Harold’s Hit: Private Label

DALLAS -- Target: Suburbia.<BR><BR>Strategy: Aim for the educated ones. Bombard them with catalogs. Hold the line on most prices at $100.<BR><BR>It's not an uncommon tactic for a specialty retailer, but what has made it work so well for Harold's...

DALLAS — Target: Suburbia.

Strategy: Aim for the educated ones. Bombard them with catalogs. Hold the line on most prices at $100.

It’s not an uncommon tactic for a specialty retailer, but what has made it work so well for Harold’s Stores, based in Norman, Okla., is the company’s extensive development of its own sportswear, accessories and shoes.

Fully 90 percent of the merchandise carries its own private labels, Harold’s or Breeches. Harold’s sportswear — classic, with a twist — has been key to the publicly held firm’s steady growth from 14 to 22 stores in the past three years, accompanied by a respectable rise in profits.

Ralph Lauren is the only brand name consistently carried in the stores.

In the year ended Jan. 30, 1993, Harold’s had net earnings of $1.05 million on sales of $49.3 million. For only the nine months after that, a period ending Oct. 30, the firm’s earnings grew 59 percent, to $1.05 million, or 29 cents a share, and sales grew 24.5 percent, to $42.8 million, with same-store sales charting a 7.5 percent gain. The upbeat trend continued for Christmas, with December sales showing a 24.3 percent gain, including a same-store increase of 6.2 percent.

The company, which went public in 1987, plans to continue growing by opening two to three stores a year and is seeking sites in North and South Carolina, Virginia, northern Florida and Kentucky. In addition, a second unit is planned for Houston plus a second unit in the Kansas City area. Most Harold’s stores average 3,000 to 4,000 square feet and are located in the South and Southwest.

Harold’s also is fortifying its quarterly catalog into more than a promotion for the stores, although it is still used to build recognition in cities where a new store opens. The company dedicated a staff to it, bought and traded mailing lists and began building circulation, with the result that in the first three quarters of fiscal 1993, catalog sales swelled 81 percent, to $3.7 million.

The first issue to hit 1 million copies was mailed in December. Catering to women from college-age up, who like to look fashionable but not trendy, Harold’s has developed a look that emphasizes value, longevity, natural fibers and updated classic taste. For fall, styles ranged from handknitted patterned sweaters for weekend wear to houndstooth jackets with velvet collars that could go to work.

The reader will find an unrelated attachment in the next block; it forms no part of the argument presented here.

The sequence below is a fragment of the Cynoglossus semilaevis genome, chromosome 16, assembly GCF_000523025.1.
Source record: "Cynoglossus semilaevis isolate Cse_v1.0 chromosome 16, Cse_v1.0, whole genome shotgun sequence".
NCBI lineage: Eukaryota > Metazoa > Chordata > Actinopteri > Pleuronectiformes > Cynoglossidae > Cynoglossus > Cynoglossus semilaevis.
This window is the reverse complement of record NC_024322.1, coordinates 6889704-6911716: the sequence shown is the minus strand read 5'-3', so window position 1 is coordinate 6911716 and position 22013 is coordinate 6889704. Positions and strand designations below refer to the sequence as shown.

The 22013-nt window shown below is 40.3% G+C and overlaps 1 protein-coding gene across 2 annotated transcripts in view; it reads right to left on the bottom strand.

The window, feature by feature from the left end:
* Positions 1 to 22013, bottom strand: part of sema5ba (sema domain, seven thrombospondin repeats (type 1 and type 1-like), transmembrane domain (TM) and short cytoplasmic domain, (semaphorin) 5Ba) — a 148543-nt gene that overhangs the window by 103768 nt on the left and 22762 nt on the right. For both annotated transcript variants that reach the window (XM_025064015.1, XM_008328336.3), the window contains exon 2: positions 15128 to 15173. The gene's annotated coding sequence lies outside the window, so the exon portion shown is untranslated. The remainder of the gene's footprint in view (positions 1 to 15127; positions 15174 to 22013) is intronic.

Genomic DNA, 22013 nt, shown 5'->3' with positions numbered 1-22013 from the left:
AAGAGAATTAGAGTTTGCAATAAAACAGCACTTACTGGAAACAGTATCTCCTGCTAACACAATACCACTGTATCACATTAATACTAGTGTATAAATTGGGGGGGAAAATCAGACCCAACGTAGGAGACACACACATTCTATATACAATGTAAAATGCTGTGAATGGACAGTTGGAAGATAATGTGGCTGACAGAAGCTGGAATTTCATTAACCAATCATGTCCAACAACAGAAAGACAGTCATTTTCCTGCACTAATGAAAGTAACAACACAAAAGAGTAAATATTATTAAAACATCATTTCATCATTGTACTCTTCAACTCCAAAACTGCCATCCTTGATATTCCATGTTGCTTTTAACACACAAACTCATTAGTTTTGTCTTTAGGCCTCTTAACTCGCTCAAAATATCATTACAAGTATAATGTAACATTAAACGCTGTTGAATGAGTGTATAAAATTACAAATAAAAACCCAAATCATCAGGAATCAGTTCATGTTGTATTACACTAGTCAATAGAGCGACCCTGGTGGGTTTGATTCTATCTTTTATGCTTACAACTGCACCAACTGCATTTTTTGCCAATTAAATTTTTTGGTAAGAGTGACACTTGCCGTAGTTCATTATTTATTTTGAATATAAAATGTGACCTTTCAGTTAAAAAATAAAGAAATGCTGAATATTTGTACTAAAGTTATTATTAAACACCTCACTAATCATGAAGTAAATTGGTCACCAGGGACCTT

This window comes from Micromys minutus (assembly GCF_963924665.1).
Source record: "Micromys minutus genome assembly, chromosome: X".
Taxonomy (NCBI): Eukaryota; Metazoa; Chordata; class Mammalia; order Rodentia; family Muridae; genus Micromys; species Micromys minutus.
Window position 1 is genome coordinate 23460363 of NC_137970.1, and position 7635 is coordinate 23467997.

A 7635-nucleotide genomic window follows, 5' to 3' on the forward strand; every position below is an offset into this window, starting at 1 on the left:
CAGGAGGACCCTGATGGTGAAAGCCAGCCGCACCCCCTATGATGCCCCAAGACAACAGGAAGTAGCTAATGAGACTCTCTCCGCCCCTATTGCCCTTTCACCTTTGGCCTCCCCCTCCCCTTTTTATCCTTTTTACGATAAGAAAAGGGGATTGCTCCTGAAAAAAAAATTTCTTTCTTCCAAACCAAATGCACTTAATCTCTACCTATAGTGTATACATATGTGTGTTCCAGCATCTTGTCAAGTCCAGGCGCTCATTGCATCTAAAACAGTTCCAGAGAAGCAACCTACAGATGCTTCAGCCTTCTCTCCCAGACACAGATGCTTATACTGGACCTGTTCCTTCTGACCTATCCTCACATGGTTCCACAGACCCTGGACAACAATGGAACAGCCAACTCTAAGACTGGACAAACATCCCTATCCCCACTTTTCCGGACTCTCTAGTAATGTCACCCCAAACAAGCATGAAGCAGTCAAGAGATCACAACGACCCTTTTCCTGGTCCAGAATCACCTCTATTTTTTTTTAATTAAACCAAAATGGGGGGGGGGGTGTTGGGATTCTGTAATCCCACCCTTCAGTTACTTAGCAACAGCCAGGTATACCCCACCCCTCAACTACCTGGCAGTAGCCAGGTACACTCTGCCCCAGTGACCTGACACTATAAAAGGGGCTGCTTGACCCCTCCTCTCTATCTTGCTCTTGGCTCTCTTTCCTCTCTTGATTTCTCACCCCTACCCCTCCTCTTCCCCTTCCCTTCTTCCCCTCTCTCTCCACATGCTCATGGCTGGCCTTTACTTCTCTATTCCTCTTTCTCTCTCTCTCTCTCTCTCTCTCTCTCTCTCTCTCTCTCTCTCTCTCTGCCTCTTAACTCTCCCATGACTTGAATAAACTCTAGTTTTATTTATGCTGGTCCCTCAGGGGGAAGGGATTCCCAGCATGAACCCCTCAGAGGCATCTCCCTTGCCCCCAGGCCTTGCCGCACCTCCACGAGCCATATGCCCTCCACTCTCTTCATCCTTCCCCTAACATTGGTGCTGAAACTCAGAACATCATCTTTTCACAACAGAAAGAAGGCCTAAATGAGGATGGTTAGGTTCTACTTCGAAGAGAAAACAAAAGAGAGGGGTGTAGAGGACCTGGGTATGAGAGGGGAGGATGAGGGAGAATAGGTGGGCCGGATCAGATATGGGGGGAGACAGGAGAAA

“We are sensitive to what the consumer wants rather than what the market is screaming,” said Becky Casey, chief executive officer and the daughter of founder and chairman Harold Powell. “Our approach is to do what we can to tweak a trend and make it wearable.” Most women’s apparel sales are complete outfits ranging from $275 to $350.

“We still are trying so desperately to keep $100 as the magic number in our business, except blazers, which sell for $175 to $225,” said Casey during an interview at the company’s Highland Park Village here. Casey herself is based in Dallas, where the company has a merchandising office.

“We have incredible relationships with a handful of suppliers — some go back 12 or 15 years — and we’ve tried to work together on improving the quality and holding the price,” she said.

To maintain prices, Harold’s sometimes buys piece goods directly from suppliers to avoid the contractor’s markup, Casey noted. This spring, colorful silk and rayon prints will abound in above-the-knee or ankle-grazing sarong skirts, blouses, palazzo pants and vests, with plenty of neutral solid pieces to complement them.

For fall, bestsellers included vests, merino wool sweaters, and jackets or vests with passementerie frog closures and velvet trim.

Jewelry, belts, handbags and shoes are designed specifically to coordinate with the sportswear, which accounts for about 70 percent of sales. Harold’s pioneered the preppie style in the Southwest when it opened in 1948 in Norman, and the stores still reflect that image today, laden with antiques, mahogany furniture and kilim rugs. Thirteen of the units have men’s departments that are outfitted with props like old steamer trunks and photos of Ivy League teams.